Bone Cancer

By Melissa Field and Molly Saturley

What is bone cancer?

Bone cancer is a bone tumor which destroys bone tissue. There are two types of bone cancer, Primary and Metastatic. Primary bone cancer is a cancerous tumor that begins in the bone tissue while Metastatic bone cancer forms from other cancers spreading to the bone. Primary bone cancer is much less common than Metastatic bone cancer.

Figure 1 (U.S. National Library Of Medicine)

Symptoms of Bone Cancer

The most common symptom of bone cancer is pain. Usually the pain worsens over time and there is a swelling mass/lump around the area of pain. Bone fractures can occur at the site of cancer because of the weakened bone.

Impacts on Life

Prevalence of Bone Cancer

American Cancer Society

The American Cancer Society estimates for cancer of the bones and joints for 2015 are:

-about 2,970 new cases will be diagnosed

-about 1,490 deaths from these cancers are expected

Figure 8 (American Cancer Society)

How is Bone Cancer Diagnosed?

-Blood tests, imaging and physicals can help detect cancer

  • Bone cancer can have same symptoms as bone tumors

  • Cancer will not always look solid on x rays, they will look like holes in the bone or the tumor around the bone

  • CT scans seeing if cancer moves to lungs, liver or organs.

  • Biopsies require tissue from the tumor to be observed under a microscope

  • If the tumor is cancerous, doctors can tell if it was initially bone cancer or if it was spread throughout the body.

What Are Some Causes of Bone Cancer?

  • Bone cancer can be hereditary

  • Bone cancer is also caused by abnormal cell growth and uncontrollable cell division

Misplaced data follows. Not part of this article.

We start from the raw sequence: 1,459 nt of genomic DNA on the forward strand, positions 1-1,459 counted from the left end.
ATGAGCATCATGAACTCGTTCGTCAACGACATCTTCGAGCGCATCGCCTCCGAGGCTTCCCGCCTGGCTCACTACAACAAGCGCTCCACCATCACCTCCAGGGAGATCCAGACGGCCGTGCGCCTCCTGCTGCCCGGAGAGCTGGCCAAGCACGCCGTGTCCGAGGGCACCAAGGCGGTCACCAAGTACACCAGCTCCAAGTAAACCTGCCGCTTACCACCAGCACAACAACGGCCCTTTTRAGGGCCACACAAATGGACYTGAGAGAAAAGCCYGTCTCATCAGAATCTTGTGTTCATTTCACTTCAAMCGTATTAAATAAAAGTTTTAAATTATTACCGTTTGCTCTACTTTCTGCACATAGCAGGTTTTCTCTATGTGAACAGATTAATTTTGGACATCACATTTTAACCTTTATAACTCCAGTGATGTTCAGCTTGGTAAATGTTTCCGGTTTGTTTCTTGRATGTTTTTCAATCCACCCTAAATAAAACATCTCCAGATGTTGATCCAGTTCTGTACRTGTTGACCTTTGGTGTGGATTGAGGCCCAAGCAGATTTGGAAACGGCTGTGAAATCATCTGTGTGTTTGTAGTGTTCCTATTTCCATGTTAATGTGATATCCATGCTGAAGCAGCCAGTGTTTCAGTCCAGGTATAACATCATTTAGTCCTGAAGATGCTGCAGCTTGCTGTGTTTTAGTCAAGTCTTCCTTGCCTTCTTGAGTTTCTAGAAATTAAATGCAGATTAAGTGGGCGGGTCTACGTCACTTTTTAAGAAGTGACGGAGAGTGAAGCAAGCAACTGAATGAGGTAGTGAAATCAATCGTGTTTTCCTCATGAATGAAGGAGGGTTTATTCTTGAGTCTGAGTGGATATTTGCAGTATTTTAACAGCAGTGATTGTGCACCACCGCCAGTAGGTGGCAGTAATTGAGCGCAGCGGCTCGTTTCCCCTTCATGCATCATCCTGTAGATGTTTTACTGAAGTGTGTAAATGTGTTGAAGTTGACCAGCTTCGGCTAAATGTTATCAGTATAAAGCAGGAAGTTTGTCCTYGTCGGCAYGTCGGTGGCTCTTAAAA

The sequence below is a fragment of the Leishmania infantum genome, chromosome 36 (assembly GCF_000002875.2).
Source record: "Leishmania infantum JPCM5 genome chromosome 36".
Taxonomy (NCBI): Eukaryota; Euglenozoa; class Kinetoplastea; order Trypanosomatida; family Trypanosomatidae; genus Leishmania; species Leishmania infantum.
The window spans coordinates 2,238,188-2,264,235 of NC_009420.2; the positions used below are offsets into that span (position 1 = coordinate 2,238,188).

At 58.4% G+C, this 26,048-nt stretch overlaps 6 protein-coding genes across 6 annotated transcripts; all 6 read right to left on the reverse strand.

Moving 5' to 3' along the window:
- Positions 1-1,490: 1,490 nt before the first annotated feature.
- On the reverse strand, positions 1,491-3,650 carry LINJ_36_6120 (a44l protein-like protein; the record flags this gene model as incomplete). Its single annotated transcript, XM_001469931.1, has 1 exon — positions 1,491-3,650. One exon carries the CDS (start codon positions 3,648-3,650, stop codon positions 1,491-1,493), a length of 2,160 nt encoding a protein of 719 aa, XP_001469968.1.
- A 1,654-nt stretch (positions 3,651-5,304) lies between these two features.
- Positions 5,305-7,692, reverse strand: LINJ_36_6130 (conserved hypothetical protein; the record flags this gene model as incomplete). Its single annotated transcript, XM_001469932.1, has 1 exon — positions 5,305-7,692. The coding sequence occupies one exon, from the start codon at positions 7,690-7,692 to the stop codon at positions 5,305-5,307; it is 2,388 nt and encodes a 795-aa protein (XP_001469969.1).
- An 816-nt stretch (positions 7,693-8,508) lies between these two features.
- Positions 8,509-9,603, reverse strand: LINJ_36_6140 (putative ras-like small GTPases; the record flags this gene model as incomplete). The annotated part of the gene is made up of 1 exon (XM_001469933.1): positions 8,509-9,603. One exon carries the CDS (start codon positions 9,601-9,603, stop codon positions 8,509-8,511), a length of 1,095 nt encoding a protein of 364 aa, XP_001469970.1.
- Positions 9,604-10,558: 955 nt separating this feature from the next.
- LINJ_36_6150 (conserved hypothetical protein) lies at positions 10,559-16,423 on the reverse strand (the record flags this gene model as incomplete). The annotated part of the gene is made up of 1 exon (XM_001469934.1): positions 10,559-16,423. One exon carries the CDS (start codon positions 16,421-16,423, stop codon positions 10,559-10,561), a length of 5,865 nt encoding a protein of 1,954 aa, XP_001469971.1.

What Happens at the Cellular Level?

  • Cancer cells take glucose

  • Cancer cells create very little ATP

  • Cancer cells do not listen to body signals which control cell division

  • Cancer cells use normal cells to supply tumors with nutrients

  • cancer cells use the immune system to keep dividing cells
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Treatments of Bone Cancer

The type of treatment depends on many different factors like size, shape, location etc.

Surgery is the usual way people remove the tumor. The surgeon will remove the whole tumor and the tissue around it (just to be sure).

Chemotherapy is another treatment that uses anticancer drugs to "cancel out" the cancer. It usually takes a combination of drugs to remove it.

Radiation Therapy, or radiotherapy, is using high energy x-rays to zap out the cancerous tumor. Some may decide to use this with surgery to be sure the tumor is gone.

Cryosurgery uses liquid nitrogen to freeze and kill the tumor's cells. This method can be used as an alternative to surgery.

Bone Jokes

Now, because cancer is such a sad, sensitive subject, we have included some bone jokes. So, you're welcome...

-Why didn't the skeleton cross the road? Because he didn't have the guts...

-Why is your nose in the middle of your face? Because it is the scenter...

-I'm patelling you this, it's going tibia okay...

-My jokes are pretty humorous aren't they....

-Why are graveyards so noisy? Because of all the coffin...

-What? A telephone? Nah, I'm using a telebone...

*whispers* you are sooo welcome

Learn More About Bone Cancer